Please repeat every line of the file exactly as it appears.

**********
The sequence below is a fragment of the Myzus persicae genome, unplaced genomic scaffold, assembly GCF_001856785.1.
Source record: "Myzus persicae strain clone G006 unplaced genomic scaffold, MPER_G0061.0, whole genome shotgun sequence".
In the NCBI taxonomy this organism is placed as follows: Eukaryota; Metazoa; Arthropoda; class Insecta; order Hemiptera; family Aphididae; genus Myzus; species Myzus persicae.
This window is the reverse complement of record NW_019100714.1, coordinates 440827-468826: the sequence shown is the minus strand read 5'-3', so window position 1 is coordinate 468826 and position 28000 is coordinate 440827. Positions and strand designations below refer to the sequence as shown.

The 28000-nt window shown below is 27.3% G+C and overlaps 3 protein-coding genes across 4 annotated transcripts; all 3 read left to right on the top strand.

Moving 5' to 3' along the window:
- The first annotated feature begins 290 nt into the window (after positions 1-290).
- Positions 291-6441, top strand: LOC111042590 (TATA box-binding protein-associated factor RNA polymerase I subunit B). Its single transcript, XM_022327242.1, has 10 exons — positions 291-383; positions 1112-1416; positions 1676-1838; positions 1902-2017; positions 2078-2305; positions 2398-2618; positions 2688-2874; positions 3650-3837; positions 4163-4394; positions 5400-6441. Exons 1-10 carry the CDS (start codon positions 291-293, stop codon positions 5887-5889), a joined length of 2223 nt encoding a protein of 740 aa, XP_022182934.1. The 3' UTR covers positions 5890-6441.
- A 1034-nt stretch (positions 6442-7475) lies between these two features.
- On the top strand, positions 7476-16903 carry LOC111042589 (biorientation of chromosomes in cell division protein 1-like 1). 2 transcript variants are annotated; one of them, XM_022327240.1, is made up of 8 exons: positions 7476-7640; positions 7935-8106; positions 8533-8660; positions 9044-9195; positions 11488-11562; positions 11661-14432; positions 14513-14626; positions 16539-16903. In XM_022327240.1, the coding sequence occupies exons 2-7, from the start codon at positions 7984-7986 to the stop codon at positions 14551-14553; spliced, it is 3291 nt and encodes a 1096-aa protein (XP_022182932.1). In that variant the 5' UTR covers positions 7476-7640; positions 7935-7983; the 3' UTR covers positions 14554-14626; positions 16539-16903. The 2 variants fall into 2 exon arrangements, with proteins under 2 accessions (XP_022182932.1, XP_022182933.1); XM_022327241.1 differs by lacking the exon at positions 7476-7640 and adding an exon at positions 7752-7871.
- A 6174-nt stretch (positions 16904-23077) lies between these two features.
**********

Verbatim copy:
The sequence below is a fragment of the Myzus persicae genome, unplaced genomic scaffold, assembly GCF_001856785.1.
Source record: "Myzus persicae strain clone G006 unplaced genomic scaffold, MPER_G0061.0, whole genome shotgun sequence".
In the NCBI taxonomy this organism is placed as follows: Eukaryota; Metazoa; Arthropoda; class Insecta; order Hemiptera; family Aphididae; genus Myzus; species Myzus persicae.
This window is the reverse complement of record NW_019100714.1, coordinates 440827-468826: the sequence shown is the minus strand read 5'-3', so window position 1 is coordinate 468826 and position 28000 is coordinate 440827. Positions and strand designations below refer to the sequence as shown.

The 28000-nt window shown below is 27.3% G+C and overlaps 3 protein-coding genes across 4 annotated transcripts; all 3 read left to right on the top strand.

Moving 5' to 3' along the window:
- The first annotated feature begins 290 nt into the window (after positions 1-290).
- Positions 291-6441, top strand: LOC111042590 (TATA box-binding protein-associated factor RNA polymerase I subunit B). Its single transcript, XM_022327242.1, has 10 exons — positions 291-383; positions 1112-1416; positions 1676-1838; positions 1902-2017; positions 2078-2305; positions 2398-2618; positions 2688-2874; positions 3650-3837; positions 4163-4394; positions 5400-6441. Exons 1-10 carry the CDS (start codon positions 291-293, stop codon positions 5887-5889), a joined length of 2223 nt encoding a protein of 740 aa, XP_022182934.1. The 3' UTR covers positions 5890-6441.
- A 1034-nt stretch (positions 6442-7475) lies between these two features.
- On the top strand, positions 7476-16903 carry LOC111042589 (biorientation of chromosomes in cell division protein 1-like 1). 2 transcript variants are annotated; one of them, XM_022327240.1, is made up of 8 exons: positions 7476-7640; positions 7935-8106; positions 8533-8660; positions 9044-9195; positions 11488-11562; positions 11661-14432; positions 14513-14626; positions 16539-16903. In XM_022327240.1, the coding sequence occupies exons 2-7, from the start codon at positions 7984-7986 to the stop codon at positions 14551-14553; spliced, it is 3291 nt and encodes a 1096-aa protein (XP_022182932.1). In that variant the 5' UTR covers positions 7476-7640; positions 7935-7983; the 3' UTR covers positions 14554-14626; positions 16539-16903. The 2 variants fall into 2 exon arrangements, with proteins under 2 accessions (XP_022182932.1, XP_022182933.1); XM_022327241.1 differs by lacking the exon at positions 7476-7640 and adding an exon at positions 7752-7871.
- A 6174-nt stretch (positions 16904-23077) lies between these two features.